Two Canada churches reject same-sex rites

Anglicans and Lutherans turn down proposals
Canada’s Anglican and Lutheran churches have each turned down proposals to approve ceremonies of blessing for same-sex unions.

The General Synod of the Anglican Church of Canada, meeting in Winnipeg, on June 24 narrowly defeated a resolution that would have allowed dioceses to decide for themselves whether or not to bless same-sex unions.

“There is disappointment—a lot of pain. Some people will be saying, ‘How long, O Lord, how long?’” said Bishop Fred Hiltz of Nova Scotia and Prince Edward Island, who was elected during the synod to be the denomination’s new primate, or national archbishop.

Anglican lay delegates voted 78 to 59 in favor of the motion, which clergy also supported by a vote of 63 to 53. However, the denomination’s House of Bishops voted 21-19 against the proposal. As a result the motion was defeated, since it required approval by each of the three groups.

“A majority of people voted in favor. I think everyone’s a loser,” said Bishop Michael Ingham, who in 2002 approved a same-sex blessing ceremony for his Vancouver-headquartered Diocese of New Westminster.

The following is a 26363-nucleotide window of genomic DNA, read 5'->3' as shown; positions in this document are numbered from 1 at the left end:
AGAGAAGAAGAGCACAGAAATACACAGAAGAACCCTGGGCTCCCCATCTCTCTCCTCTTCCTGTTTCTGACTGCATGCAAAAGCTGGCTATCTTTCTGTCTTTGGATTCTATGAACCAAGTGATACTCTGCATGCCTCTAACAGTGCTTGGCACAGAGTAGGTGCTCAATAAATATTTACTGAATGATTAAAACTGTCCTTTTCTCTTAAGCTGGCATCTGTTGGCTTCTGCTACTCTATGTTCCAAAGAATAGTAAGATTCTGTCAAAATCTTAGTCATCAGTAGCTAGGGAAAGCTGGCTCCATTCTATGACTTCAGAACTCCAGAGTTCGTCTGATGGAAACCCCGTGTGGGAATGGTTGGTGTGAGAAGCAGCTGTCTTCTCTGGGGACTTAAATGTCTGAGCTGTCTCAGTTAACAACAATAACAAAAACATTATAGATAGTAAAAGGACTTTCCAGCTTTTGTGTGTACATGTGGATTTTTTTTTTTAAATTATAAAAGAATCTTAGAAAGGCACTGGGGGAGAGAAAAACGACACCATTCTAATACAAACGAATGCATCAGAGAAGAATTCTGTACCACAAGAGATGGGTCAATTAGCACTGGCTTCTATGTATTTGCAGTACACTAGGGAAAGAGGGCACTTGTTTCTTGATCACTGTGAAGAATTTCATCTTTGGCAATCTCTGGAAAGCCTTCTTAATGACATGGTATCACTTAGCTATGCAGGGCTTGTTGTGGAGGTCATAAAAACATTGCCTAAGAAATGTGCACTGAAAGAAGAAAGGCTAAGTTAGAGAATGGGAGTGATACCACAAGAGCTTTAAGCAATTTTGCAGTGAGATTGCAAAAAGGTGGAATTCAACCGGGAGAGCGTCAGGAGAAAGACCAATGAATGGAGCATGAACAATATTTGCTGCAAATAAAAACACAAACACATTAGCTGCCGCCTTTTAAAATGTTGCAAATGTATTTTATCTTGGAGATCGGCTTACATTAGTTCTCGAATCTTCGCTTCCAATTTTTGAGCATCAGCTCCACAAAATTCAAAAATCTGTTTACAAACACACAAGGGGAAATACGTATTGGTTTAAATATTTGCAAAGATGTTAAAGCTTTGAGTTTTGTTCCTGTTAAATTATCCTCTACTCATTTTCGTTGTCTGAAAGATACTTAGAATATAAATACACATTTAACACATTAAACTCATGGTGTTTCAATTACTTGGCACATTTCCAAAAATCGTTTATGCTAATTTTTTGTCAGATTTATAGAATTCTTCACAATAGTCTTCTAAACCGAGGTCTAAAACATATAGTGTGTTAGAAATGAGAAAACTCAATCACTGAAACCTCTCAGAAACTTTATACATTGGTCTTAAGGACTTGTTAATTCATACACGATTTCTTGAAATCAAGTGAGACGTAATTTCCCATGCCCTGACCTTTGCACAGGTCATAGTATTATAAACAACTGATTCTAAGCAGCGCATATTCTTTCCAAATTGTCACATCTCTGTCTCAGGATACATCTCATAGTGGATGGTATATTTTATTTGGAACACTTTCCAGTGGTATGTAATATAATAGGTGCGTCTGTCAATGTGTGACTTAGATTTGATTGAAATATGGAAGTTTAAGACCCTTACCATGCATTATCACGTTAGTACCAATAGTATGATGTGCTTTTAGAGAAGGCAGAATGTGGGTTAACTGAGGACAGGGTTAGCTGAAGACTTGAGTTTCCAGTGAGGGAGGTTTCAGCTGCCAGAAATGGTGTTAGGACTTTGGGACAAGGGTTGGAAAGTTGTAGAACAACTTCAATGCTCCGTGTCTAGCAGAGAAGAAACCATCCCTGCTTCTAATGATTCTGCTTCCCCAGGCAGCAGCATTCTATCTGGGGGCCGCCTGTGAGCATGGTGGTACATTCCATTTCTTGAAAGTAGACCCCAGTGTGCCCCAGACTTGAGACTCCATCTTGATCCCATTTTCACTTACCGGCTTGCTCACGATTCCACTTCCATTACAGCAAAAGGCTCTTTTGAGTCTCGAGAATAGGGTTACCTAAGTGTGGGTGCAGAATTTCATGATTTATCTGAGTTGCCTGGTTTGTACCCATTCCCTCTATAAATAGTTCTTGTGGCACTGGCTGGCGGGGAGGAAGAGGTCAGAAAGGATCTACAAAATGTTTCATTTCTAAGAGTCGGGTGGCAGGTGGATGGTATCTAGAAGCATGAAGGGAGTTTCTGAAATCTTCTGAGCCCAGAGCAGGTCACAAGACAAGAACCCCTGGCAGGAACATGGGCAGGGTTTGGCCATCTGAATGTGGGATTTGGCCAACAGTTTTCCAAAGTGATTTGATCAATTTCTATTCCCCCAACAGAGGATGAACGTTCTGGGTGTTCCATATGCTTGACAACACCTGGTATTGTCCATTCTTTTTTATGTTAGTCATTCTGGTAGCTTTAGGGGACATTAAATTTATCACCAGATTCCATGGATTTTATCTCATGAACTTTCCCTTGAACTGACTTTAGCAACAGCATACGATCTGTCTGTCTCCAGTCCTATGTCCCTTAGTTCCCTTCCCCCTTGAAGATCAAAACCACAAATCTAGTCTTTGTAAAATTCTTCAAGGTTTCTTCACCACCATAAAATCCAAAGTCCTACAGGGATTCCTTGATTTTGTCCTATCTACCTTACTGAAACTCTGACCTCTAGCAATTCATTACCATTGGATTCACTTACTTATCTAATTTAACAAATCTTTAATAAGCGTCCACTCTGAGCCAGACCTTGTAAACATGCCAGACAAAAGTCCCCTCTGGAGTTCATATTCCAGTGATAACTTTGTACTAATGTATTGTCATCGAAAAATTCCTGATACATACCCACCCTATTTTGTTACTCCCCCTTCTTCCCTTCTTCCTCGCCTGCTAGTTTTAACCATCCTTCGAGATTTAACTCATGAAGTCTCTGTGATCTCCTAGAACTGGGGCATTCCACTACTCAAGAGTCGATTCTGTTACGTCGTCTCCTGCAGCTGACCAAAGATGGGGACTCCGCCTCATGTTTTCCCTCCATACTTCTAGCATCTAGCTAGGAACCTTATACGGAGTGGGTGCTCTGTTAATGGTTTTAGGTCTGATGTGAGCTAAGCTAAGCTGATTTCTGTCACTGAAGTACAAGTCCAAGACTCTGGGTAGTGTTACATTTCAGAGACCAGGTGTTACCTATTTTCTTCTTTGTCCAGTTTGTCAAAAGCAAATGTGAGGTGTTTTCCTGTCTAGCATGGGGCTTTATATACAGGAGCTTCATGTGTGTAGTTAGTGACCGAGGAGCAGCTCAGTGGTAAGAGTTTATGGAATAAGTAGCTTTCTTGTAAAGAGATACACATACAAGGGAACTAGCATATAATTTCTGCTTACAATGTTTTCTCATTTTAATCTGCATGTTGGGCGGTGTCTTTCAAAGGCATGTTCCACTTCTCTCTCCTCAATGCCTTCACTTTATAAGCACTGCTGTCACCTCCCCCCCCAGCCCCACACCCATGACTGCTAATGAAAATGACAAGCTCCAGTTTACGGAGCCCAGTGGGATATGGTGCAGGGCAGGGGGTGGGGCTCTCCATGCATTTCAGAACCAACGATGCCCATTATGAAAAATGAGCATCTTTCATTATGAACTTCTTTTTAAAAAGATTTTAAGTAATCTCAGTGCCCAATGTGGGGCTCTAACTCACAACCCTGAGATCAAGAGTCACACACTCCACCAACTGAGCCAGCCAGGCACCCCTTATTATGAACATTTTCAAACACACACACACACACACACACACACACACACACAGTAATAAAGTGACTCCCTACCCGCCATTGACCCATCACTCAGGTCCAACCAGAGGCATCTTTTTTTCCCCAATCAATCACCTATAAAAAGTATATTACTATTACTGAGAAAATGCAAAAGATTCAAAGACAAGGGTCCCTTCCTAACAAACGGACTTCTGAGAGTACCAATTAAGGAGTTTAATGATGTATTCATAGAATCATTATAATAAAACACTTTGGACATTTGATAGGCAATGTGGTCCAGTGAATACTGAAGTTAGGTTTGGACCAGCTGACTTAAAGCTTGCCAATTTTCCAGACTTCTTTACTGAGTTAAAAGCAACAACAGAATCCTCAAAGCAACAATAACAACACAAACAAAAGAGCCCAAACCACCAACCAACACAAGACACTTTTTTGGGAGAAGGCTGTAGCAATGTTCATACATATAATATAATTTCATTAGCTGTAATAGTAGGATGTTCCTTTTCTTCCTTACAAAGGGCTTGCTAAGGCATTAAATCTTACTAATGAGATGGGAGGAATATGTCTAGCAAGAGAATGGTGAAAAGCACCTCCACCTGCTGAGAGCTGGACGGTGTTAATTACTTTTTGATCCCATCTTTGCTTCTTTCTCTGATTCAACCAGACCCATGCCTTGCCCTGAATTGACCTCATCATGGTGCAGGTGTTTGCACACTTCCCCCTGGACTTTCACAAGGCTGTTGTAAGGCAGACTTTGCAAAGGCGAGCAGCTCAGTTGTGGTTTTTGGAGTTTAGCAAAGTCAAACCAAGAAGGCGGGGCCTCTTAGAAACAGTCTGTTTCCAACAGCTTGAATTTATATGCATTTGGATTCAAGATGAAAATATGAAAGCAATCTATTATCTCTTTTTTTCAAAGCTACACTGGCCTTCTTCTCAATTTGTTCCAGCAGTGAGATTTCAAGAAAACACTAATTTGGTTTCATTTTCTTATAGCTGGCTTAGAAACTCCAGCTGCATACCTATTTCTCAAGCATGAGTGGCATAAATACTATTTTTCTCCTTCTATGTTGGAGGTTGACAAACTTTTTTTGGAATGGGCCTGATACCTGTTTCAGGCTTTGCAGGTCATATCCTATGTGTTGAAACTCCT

Meeting separately but simultaneously in Winnipeg, delegates to the convention of the Evangelical Lutheran Church in Canada defeated a proposal to introduce same-gender blessings by a vote of 200 to 181. The Lutheran convention in 2005 had defeated a similar proposal.

Susan Johnson, elected June 22 as the first female national bishop of the Evangelical Lutheran Church in Canada, said she was “really disappointed” that her denomination defeated the motion on the next day.

The issue of same-gender blessings came before the churches in part as a result of Canada’s Parliament making civil marriages for gay couples legal.

The two churches’ highest governing bodies celebrated together the sixth anniversary of the 2001 Waterloo Declaration, which brought the two church bodies into full communion.

In advance of the Anglican vote on same-sex blessings, six retired Canadian archbishops said that a vote in favor of the rite would show “justice, compassion and hope for all God’s people.” At the same time, all were aware that approval of the step would put the Canadian church at odds with most of the 77-million-member Anglican Communion.

Nevertheless, the retired bishops wrote that continued discussion on the matter would detract from other issues facing the church, such as “child poverty, racism, global warming, economic injustice, concern for our aboriginal brothers and sisters, and the growing disparity between the rich and the poor.” –Ecumenical News International, Religion News Service

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